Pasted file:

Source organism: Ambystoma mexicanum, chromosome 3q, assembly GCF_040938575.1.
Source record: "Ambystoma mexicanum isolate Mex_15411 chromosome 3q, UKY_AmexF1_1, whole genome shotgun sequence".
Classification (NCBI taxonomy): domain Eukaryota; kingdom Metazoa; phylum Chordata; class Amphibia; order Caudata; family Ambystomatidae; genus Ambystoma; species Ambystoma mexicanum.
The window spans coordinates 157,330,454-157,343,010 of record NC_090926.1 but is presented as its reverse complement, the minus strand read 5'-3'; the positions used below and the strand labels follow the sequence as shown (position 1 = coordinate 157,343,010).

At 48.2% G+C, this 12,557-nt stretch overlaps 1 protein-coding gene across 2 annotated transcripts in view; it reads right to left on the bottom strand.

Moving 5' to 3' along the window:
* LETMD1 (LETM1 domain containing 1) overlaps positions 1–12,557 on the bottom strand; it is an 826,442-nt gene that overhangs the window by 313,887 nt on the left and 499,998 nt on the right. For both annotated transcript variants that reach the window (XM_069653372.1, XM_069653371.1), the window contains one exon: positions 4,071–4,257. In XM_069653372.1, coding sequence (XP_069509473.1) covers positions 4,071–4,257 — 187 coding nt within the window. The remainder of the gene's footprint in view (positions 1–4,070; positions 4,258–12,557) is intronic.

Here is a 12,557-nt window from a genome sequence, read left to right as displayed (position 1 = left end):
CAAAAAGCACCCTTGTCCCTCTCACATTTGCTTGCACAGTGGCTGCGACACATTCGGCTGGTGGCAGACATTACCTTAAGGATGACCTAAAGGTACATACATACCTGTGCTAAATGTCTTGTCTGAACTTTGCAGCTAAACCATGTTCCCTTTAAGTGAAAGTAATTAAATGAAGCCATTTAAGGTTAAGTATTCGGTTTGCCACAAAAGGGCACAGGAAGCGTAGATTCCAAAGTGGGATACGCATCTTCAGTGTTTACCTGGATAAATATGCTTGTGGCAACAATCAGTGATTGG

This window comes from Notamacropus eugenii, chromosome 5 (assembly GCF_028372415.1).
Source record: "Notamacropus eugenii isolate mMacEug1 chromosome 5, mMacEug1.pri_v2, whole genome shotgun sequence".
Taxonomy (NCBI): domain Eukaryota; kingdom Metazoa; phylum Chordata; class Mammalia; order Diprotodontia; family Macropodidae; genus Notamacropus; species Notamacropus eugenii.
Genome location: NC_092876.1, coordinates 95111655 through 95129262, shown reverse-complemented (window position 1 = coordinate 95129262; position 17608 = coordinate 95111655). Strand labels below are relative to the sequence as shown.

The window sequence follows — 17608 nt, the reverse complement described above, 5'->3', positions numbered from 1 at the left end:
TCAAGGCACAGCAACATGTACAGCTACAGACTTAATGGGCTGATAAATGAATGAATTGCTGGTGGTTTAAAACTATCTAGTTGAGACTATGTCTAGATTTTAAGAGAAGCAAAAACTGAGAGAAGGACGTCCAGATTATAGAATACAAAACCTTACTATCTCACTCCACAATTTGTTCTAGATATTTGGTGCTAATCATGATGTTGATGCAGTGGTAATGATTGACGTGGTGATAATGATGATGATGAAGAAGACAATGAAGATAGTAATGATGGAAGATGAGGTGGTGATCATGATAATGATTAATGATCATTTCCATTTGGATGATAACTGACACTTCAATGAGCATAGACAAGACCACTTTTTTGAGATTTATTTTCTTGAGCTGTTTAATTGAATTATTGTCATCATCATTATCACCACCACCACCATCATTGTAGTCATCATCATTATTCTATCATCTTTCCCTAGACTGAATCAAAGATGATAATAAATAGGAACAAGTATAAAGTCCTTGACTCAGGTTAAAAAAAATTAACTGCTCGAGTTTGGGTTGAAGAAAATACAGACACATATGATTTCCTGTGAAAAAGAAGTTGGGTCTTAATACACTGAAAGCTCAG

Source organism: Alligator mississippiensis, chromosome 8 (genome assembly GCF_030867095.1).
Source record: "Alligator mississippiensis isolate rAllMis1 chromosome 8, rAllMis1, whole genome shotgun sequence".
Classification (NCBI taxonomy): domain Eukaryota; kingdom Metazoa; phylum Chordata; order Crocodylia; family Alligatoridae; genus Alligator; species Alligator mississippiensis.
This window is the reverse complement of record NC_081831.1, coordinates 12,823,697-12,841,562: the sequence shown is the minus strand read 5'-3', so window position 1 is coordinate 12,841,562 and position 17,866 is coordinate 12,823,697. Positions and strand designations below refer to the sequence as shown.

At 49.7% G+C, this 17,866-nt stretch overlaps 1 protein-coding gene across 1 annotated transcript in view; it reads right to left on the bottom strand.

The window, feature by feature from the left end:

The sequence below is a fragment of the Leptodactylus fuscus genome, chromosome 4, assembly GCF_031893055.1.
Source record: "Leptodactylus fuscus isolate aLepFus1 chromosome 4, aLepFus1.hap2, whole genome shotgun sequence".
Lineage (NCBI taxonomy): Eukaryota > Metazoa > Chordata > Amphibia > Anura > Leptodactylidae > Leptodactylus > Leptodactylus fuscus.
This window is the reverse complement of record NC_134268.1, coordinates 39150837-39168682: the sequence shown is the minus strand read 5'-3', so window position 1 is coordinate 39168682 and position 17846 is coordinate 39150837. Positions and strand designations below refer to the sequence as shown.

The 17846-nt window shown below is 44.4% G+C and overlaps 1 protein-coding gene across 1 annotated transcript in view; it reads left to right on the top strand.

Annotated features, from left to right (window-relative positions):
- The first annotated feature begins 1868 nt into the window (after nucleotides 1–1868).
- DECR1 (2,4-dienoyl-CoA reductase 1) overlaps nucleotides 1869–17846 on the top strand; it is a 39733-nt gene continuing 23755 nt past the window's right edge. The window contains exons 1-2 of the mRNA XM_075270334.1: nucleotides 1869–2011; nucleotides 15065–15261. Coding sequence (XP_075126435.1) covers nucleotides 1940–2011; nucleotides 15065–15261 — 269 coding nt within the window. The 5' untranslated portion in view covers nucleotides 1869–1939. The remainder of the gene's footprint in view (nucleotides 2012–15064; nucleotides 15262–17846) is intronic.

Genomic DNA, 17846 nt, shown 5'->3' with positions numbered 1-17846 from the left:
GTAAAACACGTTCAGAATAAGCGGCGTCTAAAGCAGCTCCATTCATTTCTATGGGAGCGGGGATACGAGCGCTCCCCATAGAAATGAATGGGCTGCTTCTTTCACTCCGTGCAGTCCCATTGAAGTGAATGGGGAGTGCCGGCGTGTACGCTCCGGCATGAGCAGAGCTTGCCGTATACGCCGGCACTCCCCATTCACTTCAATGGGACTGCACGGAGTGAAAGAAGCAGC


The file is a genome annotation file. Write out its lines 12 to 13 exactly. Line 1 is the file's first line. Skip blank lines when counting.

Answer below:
Taxonomy (NCBI): domain Eukaryota; kingdom Metazoa; phylum Chordata; class Mammalia; order Diprotodontia; family Macropodidae; genus Notamacropus; species Notamacropus eugenii.
Genome location: NC_092876.1, coordinates 95111655 through 95129262, shown reverse-complemented (window position 1 = coordinate 95129262; position 17608 = coordinate 95111655). Strand labels below are relative to the sequence as shown.